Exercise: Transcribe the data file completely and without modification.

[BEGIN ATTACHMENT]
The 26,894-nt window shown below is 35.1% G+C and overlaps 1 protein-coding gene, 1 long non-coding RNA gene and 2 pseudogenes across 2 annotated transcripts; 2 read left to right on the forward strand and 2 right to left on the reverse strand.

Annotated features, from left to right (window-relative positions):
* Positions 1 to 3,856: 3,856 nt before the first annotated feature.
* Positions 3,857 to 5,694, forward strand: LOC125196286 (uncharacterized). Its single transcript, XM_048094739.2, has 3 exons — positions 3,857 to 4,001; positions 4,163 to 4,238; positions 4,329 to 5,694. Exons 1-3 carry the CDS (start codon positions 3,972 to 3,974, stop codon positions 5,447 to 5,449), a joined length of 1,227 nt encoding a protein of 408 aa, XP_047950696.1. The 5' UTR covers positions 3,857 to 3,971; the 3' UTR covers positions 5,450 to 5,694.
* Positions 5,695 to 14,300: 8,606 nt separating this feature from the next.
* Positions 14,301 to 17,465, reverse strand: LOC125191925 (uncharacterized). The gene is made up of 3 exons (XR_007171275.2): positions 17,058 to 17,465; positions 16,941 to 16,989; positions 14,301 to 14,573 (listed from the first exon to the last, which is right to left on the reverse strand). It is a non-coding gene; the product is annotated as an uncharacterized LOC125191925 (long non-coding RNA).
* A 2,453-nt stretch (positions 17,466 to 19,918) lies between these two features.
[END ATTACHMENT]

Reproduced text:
The 26,894-nt window shown below is 35.1% G+C and overlaps 1 protein-coding gene, 1 long non-coding RNA gene and 2 pseudogenes across 2 annotated transcripts; 2 read left to right on the forward strand and 2 right to left on the reverse strand.

Annotated features, from left to right (window-relative positions):
* Positions 1 to 3,856: 3,856 nt before the first annotated feature.
* Positions 3,857 to 5,694, forward strand: LOC125196286 (uncharacterized). Its single transcript, XM_048094739.2, has 3 exons — positions 3,857 to 4,001; positions 4,163 to 4,238; positions 4,329 to 5,694. Exons 1-3 carry the CDS (start codon positions 3,972 to 3,974, stop codon positions 5,447 to 5,449), a joined length of 1,227 nt encoding a protein of 408 aa, XP_047950696.1. The 5' UTR covers positions 3,857 to 3,971; the 3' UTR covers positions 5,450 to 5,694.
* Positions 5,695 to 14,300: 8,606 nt separating this feature from the next.
* Positions 14,301 to 17,465, reverse strand: LOC125191925 (uncharacterized). The gene is made up of 3 exons (XR_007171275.2): positions 17,058 to 17,465; positions 16,941 to 16,989; positions 14,301 to 14,573 (listed from the first exon to the last, which is right to left on the reverse strand). It is a non-coding gene; the product is annotated as an uncharacterized LOC125191925 (long non-coding RNA).
* A 2,453-nt stretch (positions 17,466 to 19,918) lies between these two features.